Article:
It is not only The Economist’s name that people find baffling. Here are some other common questions.
First, why does it call itself a newspaper? Even when The Economist incorporated the Bankers’ Gazette and Railway Monitor from 1845 to 1932, it also described itself as “a political, literary and general newspaper”.
It still does so because, in addition to offering analysis and opinion, it tries in each issue to cover the main events—business and political—of the week. It goes to press on Thursdays and, printed simultaneously in six countries, is available in most of the world’s main cities the following day or soon after. Readers everywhere get the same editorial matter. The advertisements differ. The running order of the sections, and sometimes the cover, also differ. But the words are the same, except that each week readers in Britain get a few extra pages devoted to British news.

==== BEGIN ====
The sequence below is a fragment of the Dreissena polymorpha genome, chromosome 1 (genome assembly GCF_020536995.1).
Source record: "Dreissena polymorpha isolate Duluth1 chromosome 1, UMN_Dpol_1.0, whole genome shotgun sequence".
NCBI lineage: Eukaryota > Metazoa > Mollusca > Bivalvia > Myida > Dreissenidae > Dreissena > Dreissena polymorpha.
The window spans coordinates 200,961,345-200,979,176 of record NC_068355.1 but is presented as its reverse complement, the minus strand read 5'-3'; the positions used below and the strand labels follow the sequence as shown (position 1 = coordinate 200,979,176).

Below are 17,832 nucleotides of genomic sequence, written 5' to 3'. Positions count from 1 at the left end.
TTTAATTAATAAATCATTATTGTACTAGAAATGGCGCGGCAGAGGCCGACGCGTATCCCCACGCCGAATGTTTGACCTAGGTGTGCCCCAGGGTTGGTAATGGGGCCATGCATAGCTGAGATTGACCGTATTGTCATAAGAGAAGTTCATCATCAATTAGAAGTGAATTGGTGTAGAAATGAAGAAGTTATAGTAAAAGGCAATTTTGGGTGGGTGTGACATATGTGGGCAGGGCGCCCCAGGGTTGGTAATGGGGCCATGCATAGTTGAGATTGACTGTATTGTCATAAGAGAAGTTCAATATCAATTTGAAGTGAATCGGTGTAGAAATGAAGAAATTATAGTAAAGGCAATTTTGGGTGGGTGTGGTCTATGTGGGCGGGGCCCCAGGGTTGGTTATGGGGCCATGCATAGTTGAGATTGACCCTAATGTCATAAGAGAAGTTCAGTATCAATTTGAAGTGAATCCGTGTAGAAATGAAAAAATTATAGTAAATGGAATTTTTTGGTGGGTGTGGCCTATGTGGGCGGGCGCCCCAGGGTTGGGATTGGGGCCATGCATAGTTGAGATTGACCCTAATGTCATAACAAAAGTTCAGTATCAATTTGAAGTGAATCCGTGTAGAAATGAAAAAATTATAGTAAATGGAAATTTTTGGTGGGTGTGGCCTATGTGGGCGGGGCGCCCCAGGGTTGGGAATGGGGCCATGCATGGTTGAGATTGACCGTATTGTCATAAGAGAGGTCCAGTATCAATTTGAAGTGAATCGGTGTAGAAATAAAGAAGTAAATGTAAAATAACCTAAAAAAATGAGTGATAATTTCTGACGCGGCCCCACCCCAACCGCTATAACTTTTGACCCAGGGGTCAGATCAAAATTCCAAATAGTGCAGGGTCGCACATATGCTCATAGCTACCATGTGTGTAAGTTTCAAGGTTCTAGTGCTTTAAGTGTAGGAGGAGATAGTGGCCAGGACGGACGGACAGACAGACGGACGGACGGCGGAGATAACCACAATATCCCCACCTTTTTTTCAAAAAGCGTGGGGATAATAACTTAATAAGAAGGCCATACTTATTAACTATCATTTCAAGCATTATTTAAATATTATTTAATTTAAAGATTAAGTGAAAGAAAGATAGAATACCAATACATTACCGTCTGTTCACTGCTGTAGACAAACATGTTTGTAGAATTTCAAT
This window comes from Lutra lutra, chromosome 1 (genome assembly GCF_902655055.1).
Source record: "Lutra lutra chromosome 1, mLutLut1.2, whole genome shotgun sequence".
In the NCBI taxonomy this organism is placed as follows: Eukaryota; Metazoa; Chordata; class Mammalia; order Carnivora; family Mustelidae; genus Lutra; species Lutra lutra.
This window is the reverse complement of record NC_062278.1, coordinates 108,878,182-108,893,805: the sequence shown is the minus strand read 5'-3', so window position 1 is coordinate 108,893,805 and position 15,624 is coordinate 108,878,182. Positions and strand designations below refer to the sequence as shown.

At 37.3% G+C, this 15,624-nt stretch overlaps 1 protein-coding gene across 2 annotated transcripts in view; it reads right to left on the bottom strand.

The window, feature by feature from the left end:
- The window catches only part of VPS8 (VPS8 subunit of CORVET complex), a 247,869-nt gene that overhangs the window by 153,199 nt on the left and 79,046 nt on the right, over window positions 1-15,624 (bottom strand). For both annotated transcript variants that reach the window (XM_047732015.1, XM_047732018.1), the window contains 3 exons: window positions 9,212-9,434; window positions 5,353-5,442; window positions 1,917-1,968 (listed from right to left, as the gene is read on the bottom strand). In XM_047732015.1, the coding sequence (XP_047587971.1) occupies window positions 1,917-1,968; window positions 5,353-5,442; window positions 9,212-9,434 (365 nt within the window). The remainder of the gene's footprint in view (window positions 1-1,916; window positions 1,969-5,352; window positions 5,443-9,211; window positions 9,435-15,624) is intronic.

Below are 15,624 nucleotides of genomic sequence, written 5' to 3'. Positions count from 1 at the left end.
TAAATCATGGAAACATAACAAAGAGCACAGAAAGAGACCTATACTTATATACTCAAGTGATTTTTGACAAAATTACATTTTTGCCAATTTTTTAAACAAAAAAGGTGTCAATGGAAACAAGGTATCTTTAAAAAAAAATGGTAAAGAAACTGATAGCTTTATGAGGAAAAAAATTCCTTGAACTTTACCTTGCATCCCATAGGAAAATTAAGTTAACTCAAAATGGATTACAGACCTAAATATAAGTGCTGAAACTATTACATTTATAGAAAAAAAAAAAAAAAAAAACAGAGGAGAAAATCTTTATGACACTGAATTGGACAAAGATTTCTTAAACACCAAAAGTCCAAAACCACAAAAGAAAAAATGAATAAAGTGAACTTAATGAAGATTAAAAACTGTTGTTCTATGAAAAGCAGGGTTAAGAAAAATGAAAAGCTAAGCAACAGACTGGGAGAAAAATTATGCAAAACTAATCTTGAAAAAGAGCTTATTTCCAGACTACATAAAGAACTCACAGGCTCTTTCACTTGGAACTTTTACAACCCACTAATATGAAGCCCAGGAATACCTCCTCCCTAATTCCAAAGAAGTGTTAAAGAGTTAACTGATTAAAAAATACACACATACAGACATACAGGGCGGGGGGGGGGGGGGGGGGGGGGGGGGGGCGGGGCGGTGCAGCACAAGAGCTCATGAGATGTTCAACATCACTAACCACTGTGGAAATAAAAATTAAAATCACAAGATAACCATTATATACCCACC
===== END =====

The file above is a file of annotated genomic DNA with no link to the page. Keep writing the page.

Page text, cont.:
Why is it anonymous? Many hands write The Economist, but it speaks with a collective voice. Leaders are discussed, often disputed, each week in meetings that are open to all members of the editorial staff. Journalists often co-operate on articles. And some articles are heavily edited. The main reason for anonymity, however, is a belief that what is written is more important than who writes it. As Geoffrey Crowther, editor from 1938 to 1956, put it, anonymity keeps the editor “not the master but the servant of something far greater than himself. You can call that ancestor-worship if you wish, but it gives to the paper an astonishing momentum of thought and principle
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